Author(s)

Bankruptcy in the Context of the Sublease:
The 48th Street Steakhouse Zinger and Other Woes


By Geoffrey Hargreaves-Heald

Geoffrey Hargreaves-Heald is of counsel with Nutter, McClennen & Fish LLP in Boston, Massachusetts.

Aptly described as "the land of broken promises," bankruptcy has a way of thoroughly devastating the reasonable expectation of leasing parties—and their attorneys. Even in the relatively well-charted regions of that land relating to leases, the Bankruptcy Code itself can be vague, its entanglement with nonbankruptcy law Gordian, and its interpretation and application by bankruptcy courts (which tend to be worlds unto themselves) various and unpredictable. Add to this the further complication of a sublease or two, and things become truly interesting.

The purpose of this article is to illuminate some of the practical risks and pitfalls facing parties in the context of a sublease that arise when one of those parties (referred to hereinafter as a "debtor") has filed for bankruptcy. These risks and pitfalls will be identified from the point of view of each of the participants: prime landlord, sublandlord, and subtenant.

Some Rules of the Game

A few basic rules need to be borne in mind during this discussion of subleases and bankruptcy.

The Sublease Estate

Black letter law in all jurisdictions provides that a subtenant's estate depends entirely for its existence and continuation upon the estate created by the prime lease. If the prime lease terminates for any reason, the sublease will immediately fail. See, e.g., 231 Centre Street Assocs. v. Post Bros. Service Stations, Inc., 675 N.Y.S.2d 92, 94 (N.Y. App. Div. 1998).

Bankruptcy

Section 365(a) of the Bankruptcy Code provides that a debtor can assume or reject an unexpired lease to which it is a party. 11 U.S.C. § 365(a) (2000). Failure by the debtor to assume or reject within 60 days after the filing of its petition (absent the bankruptcy court's permission to extend) results in an automatic rejection, and the debtor must surrender the property to the landlord immediately. Id. § 365(d)(4).

The assumption of an unexpired lease by the debtor (subject to the conditions for assumption set forth in Section 365(b)) entitles the debtor to continue the benefits and burdens of the lease. Assumption is also a prerequisite to the debtor's right to realize upon the value of the lease by selling and assigning its interest to another party.

Bankruptcy courts are somewhat divided on whether or not a rejection of an unexpired lease by the debtor terminates the lease, but the better position appears to be that a rejection is simply the exercise by the debtor of its right to rid itself of the burden of its obligations under the lease. Under Section 365(g), the rejection is deemed a breach of the lease immediately before the filing of the petition, entitling the other party to the lease to a claim for damages as a general unsecured creditor. Whether the breach will effect, or provide grounds for, a termination of the lease is a matter of interpretation of nonbankruptcy law and the terms of the lease.

The View from the Top: The Prime Landlord's Concerns

The Effects of a Subtenant Bankruptcy on Prime Landlord—The 48th Street Steakhouse Zinger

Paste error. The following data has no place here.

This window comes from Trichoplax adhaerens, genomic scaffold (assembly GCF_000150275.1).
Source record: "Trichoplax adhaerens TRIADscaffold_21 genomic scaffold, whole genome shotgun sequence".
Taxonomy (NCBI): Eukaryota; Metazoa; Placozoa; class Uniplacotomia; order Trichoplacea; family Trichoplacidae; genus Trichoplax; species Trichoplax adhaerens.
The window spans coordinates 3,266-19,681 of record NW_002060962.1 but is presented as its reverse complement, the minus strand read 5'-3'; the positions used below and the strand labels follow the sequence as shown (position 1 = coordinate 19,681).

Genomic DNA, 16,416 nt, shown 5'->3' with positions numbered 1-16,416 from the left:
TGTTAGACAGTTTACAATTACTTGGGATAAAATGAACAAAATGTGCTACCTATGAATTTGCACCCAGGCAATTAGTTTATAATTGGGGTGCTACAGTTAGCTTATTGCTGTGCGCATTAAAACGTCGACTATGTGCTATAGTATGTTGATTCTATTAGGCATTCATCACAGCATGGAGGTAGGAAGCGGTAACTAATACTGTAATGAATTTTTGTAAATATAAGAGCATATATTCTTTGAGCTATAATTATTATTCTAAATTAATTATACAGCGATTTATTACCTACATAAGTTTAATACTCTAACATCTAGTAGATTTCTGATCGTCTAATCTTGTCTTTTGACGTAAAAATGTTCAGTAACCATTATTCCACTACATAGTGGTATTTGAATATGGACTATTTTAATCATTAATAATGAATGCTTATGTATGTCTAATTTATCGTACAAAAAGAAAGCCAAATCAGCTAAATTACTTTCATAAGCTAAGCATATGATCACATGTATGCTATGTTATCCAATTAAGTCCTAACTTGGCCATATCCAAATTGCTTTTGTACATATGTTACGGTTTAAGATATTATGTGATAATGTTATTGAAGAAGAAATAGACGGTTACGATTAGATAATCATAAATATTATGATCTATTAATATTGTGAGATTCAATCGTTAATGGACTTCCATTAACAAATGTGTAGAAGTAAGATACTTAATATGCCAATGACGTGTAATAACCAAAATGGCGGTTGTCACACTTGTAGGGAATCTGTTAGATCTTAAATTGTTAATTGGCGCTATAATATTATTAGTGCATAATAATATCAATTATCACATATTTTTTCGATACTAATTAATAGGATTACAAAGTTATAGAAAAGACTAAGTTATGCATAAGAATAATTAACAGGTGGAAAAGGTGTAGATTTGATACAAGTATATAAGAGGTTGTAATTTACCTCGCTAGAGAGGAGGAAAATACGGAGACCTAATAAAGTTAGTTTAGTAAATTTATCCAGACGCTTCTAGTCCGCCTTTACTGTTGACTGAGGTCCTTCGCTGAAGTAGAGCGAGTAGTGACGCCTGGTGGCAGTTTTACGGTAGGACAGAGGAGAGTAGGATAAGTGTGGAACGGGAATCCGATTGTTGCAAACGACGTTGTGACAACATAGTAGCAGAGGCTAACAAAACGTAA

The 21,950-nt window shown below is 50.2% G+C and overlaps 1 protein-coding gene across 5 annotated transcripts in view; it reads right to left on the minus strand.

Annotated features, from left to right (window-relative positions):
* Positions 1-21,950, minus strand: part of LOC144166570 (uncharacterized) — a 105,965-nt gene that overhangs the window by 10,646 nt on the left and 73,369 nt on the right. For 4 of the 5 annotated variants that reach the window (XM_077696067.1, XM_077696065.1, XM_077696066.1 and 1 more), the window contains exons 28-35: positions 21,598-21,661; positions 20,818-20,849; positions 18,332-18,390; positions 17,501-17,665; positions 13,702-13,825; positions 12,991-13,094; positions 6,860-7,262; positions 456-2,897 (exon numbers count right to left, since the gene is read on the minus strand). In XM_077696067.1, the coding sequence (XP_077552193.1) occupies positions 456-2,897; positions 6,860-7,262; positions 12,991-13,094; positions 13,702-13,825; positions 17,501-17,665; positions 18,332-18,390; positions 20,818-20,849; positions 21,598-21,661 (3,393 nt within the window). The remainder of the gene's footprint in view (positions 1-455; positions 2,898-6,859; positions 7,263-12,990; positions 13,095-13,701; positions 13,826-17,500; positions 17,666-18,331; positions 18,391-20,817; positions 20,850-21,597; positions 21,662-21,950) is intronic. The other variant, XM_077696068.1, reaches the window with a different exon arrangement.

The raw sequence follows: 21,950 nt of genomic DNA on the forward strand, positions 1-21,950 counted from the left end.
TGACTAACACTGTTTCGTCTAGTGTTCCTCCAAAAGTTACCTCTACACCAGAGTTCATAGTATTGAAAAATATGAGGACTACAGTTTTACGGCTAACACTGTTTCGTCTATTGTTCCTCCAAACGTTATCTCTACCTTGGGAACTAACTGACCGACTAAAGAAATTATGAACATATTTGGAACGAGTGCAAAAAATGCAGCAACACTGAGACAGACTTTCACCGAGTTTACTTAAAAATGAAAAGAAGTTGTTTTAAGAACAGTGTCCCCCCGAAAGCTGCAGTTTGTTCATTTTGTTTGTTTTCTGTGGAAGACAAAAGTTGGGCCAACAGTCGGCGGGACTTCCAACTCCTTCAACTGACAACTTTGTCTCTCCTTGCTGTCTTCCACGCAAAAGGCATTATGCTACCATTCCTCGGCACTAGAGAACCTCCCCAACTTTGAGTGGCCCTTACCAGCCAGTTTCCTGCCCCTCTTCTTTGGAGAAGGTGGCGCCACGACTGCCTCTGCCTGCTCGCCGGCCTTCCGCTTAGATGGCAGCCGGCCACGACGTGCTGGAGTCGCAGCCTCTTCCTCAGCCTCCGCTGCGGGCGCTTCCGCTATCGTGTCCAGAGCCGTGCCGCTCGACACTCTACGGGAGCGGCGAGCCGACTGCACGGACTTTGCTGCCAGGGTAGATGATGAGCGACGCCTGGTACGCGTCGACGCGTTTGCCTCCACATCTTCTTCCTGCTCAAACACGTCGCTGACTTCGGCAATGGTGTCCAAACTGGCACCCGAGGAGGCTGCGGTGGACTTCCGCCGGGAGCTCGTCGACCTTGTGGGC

Sublandlords have to be highly motivated to submit themselves willingly to the slings and arrows of subleasing. In the usual case, that motivation will be saving money, either because the sublandlord is desperate for cash or because it cannot bear to pay rent to the prime landlord for unneeded space. If the sublandlord is depending on the subtenant to pay a portion of the prime lease rent, the subtenant's bankruptcy will quickly precipitate monetary defaults under the prime lease (and perhaps nonmonetary defaults, as well, if the sublandlord cannot get access to the subleased premises to cure them). The prime landlord will eventually lose patience (or want to beat the sublandlord's possible bankruptcy) and so terminate the prime lease to sweep the whole house of cards (including the subtenant's occupancy) off the table and start again.

In In re 48th Street Steakhouse, Inc., 61 B.R. 182 (Bankr. S.D.N.Y. 1986), the prime landlord had arrived at just this position. The debtor subtenant's defaults under the sublease resulted in immediate defaults under the prime lease (in this case, the subtenancy itself was merely part of a financing structure for the subtenant's acquisition of a restaurant business, the sublandlord being the seller of that business and having no true occupancy interest in the property), and the prime landlord eventually decided to rid itself of both sublandlord and subtenant by terminating the prime lease. The matter came before the bankruptcy court when the debtor subtenant claimed that the prime landlord's efforts to terminate the prime lease were a violation of the automatic stay in itsbankruptcy case.

Under Section 362(a)(3), the filing of a bankruptcy petition automatically stays any act to obtain possession of property from the estate of a debtor. 11 U.S.C. § 362(a)(3)(2000). The 48th Street court observed that the debtor subtenant had property interests in the subleased premises as a bare possessor for ten years, as an assignor (as part of the financing transaction), and as a subtenant. Because the termination of the prime lease would result in the immediate termination of these property interests, the court determined that the stay in the debtor subtenant's case would be violated. The court enunciated the general rule that when "a debtor and nondebtor are so bound by statute or contract that the liability of the nondebtor is imputed to the debtor by operation of law, then the Congressional intent to provide relief to debtors would be frustrated by permitting indirectly what is expressly prohibited by the Code." 61 B.R. at 188. Accordingly, the prime landlord's default and termination notices were deemed without effect.

The result of the 48th Street Steakhouse zinger is that prime landlords can be rendered helpless to regain possession of their property during the pendency of a subtenant's bankruptcy without action by the bankruptcy court. Clearly, the financial viability of a subtenant can be just as important to a prime landlord as that of a sublandlord, and a prime landlord needs to be cautious about accepting a subtenant as a quick solution to the problem posed by a financially unstable sublandlord.